CRUSADER-ERA HAND GRENADE SURPRISES ARCHAEOLOGISTS

Other artifacts found in the room include a table, storage jars, a grinding stone and a large earthenware jar.

The skeletal remains of the second adult were found beneath rubble in another room within the complex, Haaretz reports. Other items in that room included a 13th century B.C. amulet and cylinder seals.

The finds, Ortiz says, show the importance of the ancient city of Gezer and provide evidence of Egyptian military campaigns at the end of the late Bronze Age. The city was strategically located at a crucial crossroads guarding the pass from the coast up to Jerusalem.

THE WEEK IN PICTURES

The Tandy Institute for Archaeology has made 10 excavations at the site, starting in 2006, and  uncovered a King Solomon-Era palace last year.

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Archaeologists find tunnel that may emulate underworld

What would make the discovery of a secret passageway under Teotihuacan’s Pyramid of the Moon even more intriguing? A theory that the tunnel was used to emulate the underworld, to start.

CT scans performed by archaeologists from Mexico’s National Institute of Anthropology and History in June indicate that a tunnel about 30 feet underground spans from the pre-Aztec pyramid to the middle of its outer central square, reports Live Science.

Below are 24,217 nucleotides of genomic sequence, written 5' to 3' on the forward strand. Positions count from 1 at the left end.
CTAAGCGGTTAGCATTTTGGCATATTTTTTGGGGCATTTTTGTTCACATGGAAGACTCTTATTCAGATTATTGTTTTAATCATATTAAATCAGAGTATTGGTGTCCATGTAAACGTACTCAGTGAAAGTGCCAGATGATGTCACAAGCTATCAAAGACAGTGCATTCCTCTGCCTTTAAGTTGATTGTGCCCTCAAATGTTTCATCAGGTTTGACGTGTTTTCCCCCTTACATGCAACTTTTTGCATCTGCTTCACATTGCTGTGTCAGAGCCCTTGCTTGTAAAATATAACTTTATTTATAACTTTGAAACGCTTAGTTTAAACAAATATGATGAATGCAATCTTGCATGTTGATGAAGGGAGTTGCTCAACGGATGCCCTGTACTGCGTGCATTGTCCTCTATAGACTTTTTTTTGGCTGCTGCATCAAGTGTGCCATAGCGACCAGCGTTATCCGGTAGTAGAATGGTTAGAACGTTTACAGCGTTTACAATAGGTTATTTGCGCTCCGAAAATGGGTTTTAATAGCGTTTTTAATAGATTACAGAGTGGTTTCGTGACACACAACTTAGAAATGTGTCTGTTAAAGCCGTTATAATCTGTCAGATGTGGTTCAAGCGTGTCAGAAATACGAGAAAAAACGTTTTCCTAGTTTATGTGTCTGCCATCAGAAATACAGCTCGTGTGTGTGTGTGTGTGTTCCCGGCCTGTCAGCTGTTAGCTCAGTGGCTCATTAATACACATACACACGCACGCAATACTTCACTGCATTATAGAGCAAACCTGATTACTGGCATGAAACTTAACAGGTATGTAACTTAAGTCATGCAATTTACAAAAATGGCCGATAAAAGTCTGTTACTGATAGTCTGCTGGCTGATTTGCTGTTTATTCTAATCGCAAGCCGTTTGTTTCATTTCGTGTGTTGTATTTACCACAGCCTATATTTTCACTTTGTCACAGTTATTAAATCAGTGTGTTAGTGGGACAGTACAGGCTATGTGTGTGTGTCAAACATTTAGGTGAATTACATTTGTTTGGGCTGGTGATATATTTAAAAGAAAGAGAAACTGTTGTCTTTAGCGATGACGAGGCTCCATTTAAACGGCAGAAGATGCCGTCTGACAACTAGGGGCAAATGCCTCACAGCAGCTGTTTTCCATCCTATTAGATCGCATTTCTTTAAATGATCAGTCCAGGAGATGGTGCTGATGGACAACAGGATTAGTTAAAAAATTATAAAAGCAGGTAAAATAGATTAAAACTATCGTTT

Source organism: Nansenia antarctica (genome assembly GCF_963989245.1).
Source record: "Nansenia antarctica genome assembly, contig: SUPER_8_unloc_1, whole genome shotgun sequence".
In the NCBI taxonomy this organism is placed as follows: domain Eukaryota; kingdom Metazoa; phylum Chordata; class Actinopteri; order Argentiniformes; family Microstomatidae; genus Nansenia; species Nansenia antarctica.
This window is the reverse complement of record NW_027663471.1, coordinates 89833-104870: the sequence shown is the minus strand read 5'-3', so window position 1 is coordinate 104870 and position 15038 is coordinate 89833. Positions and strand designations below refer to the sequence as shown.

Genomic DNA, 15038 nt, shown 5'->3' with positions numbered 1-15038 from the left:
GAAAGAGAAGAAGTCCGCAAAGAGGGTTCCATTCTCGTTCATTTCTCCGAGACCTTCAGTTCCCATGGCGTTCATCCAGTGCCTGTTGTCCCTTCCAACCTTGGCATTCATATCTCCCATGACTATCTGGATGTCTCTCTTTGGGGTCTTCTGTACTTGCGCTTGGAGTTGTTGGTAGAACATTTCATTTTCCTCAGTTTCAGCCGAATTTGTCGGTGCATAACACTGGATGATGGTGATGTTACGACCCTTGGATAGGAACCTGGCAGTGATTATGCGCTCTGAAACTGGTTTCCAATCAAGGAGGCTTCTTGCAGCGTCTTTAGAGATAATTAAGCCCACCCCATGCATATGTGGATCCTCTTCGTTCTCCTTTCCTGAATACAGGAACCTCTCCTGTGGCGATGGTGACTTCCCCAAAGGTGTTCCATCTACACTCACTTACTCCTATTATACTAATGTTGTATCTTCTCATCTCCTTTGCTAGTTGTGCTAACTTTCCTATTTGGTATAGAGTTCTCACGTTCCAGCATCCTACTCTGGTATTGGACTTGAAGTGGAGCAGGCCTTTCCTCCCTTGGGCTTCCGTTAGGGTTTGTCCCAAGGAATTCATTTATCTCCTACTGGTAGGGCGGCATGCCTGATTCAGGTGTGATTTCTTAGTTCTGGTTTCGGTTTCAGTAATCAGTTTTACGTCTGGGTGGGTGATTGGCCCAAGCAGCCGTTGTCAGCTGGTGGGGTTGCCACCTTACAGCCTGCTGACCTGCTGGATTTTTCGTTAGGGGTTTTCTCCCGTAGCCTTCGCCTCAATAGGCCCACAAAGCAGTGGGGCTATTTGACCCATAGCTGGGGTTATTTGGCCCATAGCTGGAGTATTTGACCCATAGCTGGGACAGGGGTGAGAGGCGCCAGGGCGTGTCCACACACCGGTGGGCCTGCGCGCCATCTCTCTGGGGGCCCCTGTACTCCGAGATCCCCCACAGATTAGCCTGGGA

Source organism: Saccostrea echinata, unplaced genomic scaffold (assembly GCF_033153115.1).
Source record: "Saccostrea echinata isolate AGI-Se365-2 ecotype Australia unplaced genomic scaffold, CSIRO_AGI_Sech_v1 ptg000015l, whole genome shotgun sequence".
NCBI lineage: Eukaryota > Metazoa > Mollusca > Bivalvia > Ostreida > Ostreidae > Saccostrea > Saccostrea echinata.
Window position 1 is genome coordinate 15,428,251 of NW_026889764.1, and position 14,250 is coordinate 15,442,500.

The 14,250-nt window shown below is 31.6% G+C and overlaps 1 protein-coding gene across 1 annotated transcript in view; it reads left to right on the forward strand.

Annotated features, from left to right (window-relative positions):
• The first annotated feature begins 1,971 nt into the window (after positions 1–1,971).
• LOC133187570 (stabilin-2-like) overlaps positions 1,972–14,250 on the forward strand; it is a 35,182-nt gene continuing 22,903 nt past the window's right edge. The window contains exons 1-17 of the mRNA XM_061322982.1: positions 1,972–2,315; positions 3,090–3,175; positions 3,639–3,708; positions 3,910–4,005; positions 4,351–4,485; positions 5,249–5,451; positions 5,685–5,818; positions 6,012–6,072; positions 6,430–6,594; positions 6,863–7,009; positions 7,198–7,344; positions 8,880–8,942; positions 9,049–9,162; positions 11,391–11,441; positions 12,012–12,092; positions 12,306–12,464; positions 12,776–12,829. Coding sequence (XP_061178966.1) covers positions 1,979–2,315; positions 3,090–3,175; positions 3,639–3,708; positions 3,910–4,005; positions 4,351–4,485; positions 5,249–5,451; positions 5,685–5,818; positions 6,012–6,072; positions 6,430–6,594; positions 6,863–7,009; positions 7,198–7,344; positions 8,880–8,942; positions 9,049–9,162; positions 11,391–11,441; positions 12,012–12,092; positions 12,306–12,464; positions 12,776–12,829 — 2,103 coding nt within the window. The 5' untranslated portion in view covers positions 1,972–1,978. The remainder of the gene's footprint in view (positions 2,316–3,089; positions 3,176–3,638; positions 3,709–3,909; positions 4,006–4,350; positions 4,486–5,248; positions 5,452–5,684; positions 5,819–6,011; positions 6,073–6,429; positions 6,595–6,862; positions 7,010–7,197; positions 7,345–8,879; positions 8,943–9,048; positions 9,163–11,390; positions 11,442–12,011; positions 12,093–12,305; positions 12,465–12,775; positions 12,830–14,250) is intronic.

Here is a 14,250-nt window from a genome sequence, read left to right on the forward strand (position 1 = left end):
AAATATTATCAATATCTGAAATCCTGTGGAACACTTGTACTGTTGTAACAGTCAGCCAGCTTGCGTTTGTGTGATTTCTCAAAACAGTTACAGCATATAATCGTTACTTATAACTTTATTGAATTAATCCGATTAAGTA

They say it’s possible the tunnel was used for ritualistic purposes, such as ceremonies marking the different agricultural cycles. “The function of the tunnel may have been to reproduce the underworld, a world where life, animals, and plants originated,” says archaeologist Verónica Ortega, per the International Business Times. Construction began on the Pyramid of the Moon in 100 BC; it was initially a small platform that grew in stages over roughly 500 years to a height of 150 feet. The pyramid is believed to have been the site of human sacrifices and other grisly rituals, indicated by its tombs holding human and animal remains. Researchers believe the tunnel below it may contain artifacts that reveal more about the ancient civilization, but further investigation is needed to confirm the tunnel’s existence before it can be explored. A passageway below the Temple of the Sun, Teotihuacan’s largest pyramid, was discovered in the ’70s but had been looted several centuries prior. An interesting side note from the AP: In contrast to other ancient Mexican sites, no remains believed to belong to Teotihuacan’s rulers have ever been uncovered. (Meanwhile, a 3,000-year-old prosthetic toe was found in Egypt).